“I had dinner with the Lams last night. It was probably the 300th time,” says Thomas Holton, a photographer who’s been documenting one family—mother Shirley, father Steven, and their three kids, Michael, Franklin, and Cindy—for 13 years.
Holton first met the Lam family in 2003 while accompanying a housing advocacy organization on home visits to immigrant families around New York City’s Chinatown neighborhood. He was a graduate student looking for a way to photograph behind Chinatown’s closed doors—and to explore his own Chinese heritage (Holton’s mother is Chinese, his father American).
While most of the families he met were wary of return visits after allowing him to photograph them once, the Lams welcomed him into their tenement apartment on Ludlow Street with open arms. Shirley, whose kids were two, five, and six at the time, invited him back for dinner. “They chose me,” he says.
He slowly became part of their lives, bonding over Shirley’s home-cooked meals. Holton was reminded of family dinners with his grandparents and cousins—all of whom spoke Chinese. “It felt strangely normal to be lost while other people spoke a language you didn’t know,” he says.
A typical afternoon would involve Holton showing up after class, going with Shirley to pick up the kids from school, and shopping for groceries. Back at the apartment, she would cook and he would entertain the kids—also giving Shirley and Steven some time to catch up when he got home from work. Holton was like a nanny, he says, or an uncle.
Holton prefers to take his time as a photographer. And there is little that will make you slow down like spending time with the same family, mostly inside the same 400-square-foot apartment, alert for fresh moments to reveal themselves. His early pictures reflect the energy of the time—the kids were small and things were chaotic in the small space. The family all slept together in one communal bed.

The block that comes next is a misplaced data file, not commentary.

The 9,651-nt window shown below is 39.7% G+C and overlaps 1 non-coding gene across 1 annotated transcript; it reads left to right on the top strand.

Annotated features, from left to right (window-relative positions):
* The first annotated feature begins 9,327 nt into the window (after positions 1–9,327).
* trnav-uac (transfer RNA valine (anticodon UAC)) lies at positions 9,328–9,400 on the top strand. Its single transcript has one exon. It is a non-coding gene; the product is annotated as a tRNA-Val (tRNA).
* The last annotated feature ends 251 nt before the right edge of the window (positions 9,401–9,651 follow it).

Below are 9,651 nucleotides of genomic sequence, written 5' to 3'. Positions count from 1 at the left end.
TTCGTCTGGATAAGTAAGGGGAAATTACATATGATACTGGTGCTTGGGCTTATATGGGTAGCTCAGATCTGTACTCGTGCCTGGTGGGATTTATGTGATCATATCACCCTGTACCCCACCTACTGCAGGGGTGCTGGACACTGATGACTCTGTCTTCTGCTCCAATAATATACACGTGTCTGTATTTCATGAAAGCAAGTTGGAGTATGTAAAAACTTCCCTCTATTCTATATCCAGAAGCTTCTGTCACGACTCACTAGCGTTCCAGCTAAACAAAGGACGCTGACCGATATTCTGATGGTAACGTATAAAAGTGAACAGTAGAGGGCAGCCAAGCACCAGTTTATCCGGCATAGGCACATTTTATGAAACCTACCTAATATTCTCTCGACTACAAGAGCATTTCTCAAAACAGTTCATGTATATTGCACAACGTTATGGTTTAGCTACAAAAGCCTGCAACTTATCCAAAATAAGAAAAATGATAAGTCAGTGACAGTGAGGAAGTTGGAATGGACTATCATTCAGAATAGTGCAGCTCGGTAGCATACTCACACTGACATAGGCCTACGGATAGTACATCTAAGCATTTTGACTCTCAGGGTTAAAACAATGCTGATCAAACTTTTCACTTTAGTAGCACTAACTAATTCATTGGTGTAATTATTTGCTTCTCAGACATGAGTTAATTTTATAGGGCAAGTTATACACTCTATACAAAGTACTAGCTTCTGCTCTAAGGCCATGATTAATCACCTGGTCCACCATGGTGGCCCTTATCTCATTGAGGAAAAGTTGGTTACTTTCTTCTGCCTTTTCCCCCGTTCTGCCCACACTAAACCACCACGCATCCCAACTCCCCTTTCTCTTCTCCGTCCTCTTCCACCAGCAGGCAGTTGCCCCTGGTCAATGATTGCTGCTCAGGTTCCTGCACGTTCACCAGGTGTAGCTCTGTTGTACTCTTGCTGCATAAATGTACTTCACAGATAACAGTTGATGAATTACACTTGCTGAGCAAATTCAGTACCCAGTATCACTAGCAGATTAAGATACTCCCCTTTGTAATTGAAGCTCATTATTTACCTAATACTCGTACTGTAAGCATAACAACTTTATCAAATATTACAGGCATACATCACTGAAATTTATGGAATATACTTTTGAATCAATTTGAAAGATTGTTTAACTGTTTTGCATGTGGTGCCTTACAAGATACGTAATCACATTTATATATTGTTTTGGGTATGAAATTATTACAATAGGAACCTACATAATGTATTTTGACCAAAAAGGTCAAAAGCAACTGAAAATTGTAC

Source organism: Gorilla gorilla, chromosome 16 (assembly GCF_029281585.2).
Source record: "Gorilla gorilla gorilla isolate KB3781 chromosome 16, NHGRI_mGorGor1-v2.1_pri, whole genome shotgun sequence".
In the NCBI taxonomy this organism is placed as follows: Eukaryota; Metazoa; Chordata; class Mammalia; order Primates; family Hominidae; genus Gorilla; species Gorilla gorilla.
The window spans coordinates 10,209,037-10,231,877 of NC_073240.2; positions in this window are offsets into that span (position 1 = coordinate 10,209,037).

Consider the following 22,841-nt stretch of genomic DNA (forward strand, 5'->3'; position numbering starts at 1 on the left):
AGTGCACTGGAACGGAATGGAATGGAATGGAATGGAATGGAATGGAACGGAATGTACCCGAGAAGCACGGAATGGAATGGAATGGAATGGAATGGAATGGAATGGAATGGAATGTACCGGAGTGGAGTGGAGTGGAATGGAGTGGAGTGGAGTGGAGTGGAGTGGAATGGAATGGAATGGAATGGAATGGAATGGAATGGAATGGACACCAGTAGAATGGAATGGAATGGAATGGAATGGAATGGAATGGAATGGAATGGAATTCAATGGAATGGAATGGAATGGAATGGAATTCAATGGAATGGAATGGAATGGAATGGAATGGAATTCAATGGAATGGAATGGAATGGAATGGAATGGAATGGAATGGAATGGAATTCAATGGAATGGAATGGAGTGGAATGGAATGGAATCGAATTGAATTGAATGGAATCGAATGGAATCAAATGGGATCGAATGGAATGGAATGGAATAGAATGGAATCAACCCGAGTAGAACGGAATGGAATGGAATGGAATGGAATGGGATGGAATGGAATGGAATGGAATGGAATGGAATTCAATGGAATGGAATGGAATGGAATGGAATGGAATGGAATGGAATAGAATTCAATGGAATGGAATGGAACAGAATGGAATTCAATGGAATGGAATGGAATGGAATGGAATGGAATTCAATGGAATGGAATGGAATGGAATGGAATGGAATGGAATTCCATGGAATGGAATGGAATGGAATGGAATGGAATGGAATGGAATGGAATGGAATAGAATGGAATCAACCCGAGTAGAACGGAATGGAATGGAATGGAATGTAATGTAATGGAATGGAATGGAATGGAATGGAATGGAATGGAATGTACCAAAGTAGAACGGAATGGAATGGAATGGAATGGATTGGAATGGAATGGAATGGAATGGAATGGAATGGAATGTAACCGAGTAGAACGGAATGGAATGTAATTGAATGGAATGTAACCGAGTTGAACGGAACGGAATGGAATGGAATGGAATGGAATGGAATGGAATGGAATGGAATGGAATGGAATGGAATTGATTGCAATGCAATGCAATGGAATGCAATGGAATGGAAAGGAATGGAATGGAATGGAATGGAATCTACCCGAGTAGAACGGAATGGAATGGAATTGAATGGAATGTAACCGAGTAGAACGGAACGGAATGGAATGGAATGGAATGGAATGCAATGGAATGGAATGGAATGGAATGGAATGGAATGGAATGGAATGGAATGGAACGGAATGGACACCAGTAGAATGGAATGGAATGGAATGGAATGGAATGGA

He took a break for a few years though remained in touch. When he started photographing them again in 2010, things had changed. The boys had become teenagers. Steven had lost his job during the recession and Shirley had taken a live-in job caring for an elderly woman. She lived there with their daughter, Cindy, while Steven and the boys were on Ludlow Street. The air was tense. The bedroom had been reconfigured with bunkbeds, each separated by sheets as a way to create private space.
The tone of his photographs changed too. But rather than approach the story in a straight documentary style, Holton chose to pull back. “There is something about being [in] the home with them for a few hours—boredom kicks in, something natural occurs, the right light, right position,” he says. “As a photographer, I think it’s really amazing what a quiet, nuanced, melancholy photograph can say,” he says. “I don’t want to put the whole story in the picture. It is a narrative; one photo leads to the next. As kids got older they became more involved in screens, wanted to be alone. They became calmer, more reflective.”
Fast forward to the present. One of the sons is now in college and the other lives in the Ludlow Street apartment. Steven and Shirley are divorced and Steven has his own apartment in Jersey City.
Holton is taking another pause from photographing right now—”I learned to let some time go by to let the narrative flow,” he says—but still brings his camera along on his regular visits with them, just in case. And now when he does photograph, his focus is mainly on Cindy, who is “a willing accomplice” he says, even though “right now she’s just like ‘whatever’—a totally sassy, snarky teenager.”
Life has changed for Holton too, over these past 13 years. He got married (Cindy was the flower girl at his wedding), and he became a father. And what has he learned?
“I’ve discovered life is messy. It’s unscripted. I thought I would be better able to understand what it’s like to be a Chinese immigrant, but the Lam’s story really is about family. I think why it resonates is that many people can relate to it regardless of race or region. It’s about a family trying to do their best for their kids. ”